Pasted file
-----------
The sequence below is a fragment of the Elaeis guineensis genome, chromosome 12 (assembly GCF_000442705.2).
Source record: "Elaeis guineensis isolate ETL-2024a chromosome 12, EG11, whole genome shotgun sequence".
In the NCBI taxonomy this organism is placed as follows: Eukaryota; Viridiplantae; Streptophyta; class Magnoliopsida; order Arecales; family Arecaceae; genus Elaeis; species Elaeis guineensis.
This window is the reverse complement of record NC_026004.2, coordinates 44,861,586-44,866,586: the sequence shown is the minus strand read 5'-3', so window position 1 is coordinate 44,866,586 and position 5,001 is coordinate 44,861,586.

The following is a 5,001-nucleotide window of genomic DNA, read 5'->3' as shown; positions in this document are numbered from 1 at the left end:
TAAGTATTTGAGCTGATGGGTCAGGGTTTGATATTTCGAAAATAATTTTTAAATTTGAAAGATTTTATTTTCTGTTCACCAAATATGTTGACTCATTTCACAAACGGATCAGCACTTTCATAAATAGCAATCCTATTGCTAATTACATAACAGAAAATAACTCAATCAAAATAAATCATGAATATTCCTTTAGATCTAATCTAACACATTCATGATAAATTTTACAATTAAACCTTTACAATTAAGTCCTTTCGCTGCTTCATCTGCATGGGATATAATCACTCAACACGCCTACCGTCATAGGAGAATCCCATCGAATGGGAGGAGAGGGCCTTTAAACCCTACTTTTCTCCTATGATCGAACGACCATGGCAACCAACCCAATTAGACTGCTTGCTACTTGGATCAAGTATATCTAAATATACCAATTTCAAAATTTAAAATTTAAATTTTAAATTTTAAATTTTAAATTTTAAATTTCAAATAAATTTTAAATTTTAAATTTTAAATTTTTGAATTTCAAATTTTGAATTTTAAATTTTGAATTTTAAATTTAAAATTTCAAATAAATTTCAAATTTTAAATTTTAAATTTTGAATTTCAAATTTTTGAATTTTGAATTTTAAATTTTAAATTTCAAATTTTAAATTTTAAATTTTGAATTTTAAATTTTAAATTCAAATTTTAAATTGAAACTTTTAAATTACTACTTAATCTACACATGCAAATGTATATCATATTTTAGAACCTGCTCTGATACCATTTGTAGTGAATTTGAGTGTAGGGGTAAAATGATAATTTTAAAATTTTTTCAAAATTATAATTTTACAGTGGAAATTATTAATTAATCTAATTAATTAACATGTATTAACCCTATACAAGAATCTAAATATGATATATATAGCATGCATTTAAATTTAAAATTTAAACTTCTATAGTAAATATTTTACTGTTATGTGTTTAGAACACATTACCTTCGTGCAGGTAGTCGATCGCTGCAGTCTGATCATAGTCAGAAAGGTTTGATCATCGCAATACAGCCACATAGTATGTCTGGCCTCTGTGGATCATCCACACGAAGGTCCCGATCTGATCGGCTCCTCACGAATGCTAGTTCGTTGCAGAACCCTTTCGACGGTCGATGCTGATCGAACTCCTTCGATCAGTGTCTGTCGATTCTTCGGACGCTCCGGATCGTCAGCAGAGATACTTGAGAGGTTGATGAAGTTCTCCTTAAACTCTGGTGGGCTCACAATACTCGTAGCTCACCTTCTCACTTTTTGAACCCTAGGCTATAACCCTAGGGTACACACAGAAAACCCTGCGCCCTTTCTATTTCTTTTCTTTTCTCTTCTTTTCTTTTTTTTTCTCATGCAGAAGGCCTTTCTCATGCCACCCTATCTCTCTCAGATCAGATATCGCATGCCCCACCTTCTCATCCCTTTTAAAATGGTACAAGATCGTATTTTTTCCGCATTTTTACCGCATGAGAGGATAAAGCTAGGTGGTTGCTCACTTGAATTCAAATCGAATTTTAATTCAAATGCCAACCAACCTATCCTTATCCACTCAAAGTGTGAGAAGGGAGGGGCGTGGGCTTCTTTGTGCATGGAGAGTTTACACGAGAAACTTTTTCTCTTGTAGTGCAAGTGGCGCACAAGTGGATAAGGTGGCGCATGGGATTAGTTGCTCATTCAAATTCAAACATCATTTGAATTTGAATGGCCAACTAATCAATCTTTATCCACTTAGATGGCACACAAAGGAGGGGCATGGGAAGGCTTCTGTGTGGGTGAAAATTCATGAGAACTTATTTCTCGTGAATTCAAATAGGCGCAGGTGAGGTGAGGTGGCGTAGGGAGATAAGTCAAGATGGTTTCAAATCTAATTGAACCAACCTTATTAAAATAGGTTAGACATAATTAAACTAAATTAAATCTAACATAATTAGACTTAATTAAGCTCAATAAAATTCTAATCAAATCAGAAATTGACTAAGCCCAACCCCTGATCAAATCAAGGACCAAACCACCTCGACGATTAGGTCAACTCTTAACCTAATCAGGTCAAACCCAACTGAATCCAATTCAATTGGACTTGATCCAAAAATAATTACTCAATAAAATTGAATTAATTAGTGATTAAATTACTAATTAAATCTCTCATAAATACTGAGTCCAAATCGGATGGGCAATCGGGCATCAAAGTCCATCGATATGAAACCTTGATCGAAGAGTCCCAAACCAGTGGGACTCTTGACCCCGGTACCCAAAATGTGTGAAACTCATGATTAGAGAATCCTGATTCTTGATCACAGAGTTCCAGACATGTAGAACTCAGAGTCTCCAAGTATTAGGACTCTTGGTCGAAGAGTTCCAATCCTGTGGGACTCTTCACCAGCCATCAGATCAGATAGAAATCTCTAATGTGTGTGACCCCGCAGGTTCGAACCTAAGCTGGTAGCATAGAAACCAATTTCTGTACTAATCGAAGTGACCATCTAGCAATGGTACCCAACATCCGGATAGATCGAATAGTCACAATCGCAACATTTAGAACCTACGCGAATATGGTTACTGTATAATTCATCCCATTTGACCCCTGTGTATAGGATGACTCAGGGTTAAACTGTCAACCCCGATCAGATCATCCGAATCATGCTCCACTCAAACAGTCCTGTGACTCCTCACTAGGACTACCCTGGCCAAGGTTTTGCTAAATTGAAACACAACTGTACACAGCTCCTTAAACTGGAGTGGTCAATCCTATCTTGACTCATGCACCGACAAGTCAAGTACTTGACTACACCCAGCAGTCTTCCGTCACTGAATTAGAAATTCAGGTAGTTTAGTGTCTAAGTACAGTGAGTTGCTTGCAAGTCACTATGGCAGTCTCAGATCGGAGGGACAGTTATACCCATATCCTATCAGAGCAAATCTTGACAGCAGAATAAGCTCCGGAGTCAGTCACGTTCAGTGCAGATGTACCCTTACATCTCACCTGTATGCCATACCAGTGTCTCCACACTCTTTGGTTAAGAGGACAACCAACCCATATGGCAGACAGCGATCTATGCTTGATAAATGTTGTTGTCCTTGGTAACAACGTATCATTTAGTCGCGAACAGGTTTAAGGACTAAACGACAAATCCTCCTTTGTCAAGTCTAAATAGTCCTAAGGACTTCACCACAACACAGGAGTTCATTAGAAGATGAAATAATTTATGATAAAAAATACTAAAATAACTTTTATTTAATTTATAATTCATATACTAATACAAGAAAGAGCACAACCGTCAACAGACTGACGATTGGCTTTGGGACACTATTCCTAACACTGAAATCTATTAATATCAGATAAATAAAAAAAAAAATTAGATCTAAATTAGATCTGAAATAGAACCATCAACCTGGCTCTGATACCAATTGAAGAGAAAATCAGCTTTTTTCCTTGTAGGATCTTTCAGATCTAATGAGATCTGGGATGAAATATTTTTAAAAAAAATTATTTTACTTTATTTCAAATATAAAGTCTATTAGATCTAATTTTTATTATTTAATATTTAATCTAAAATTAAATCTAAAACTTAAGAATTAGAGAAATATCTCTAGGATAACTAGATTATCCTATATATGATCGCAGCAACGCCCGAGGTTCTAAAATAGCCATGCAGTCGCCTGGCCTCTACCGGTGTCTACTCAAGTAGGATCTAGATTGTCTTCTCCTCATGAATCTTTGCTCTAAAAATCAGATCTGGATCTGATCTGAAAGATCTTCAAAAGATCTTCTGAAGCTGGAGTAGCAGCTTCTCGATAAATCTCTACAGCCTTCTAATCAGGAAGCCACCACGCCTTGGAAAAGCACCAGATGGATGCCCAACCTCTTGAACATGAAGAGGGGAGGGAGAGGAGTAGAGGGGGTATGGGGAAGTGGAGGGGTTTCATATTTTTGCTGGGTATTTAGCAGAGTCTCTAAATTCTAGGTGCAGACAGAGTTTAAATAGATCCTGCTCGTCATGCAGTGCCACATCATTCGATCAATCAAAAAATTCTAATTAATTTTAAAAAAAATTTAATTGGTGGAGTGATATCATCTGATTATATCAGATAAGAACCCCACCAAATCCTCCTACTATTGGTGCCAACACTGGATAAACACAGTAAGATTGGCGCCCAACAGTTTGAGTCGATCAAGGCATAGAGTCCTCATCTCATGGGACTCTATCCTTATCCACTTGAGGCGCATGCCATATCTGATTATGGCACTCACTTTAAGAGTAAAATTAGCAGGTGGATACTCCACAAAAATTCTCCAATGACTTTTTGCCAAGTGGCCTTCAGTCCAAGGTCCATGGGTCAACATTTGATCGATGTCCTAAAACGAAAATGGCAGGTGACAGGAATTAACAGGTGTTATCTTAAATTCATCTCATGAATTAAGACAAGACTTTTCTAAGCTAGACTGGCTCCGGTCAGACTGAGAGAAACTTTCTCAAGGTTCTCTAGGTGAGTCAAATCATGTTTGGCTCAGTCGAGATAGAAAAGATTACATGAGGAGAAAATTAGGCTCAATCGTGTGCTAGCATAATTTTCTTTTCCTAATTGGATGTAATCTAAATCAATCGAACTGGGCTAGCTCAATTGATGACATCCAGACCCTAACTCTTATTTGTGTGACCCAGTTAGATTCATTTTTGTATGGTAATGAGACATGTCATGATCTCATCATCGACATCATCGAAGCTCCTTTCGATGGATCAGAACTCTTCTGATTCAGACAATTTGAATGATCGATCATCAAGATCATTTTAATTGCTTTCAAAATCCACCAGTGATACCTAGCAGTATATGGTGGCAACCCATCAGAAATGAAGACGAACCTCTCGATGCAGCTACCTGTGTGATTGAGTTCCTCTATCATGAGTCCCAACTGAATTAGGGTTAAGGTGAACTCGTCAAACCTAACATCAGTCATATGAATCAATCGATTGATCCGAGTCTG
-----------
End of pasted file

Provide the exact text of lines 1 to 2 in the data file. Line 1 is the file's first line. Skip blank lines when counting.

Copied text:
The sequence below is a fragment of the Elaeis guineensis genome, chromosome 12 (assembly GCF_000442705.2).
Source record: "Elaeis guineensis isolate ETL-2024a chromosome 12, EG11, whole genome shotgun sequence".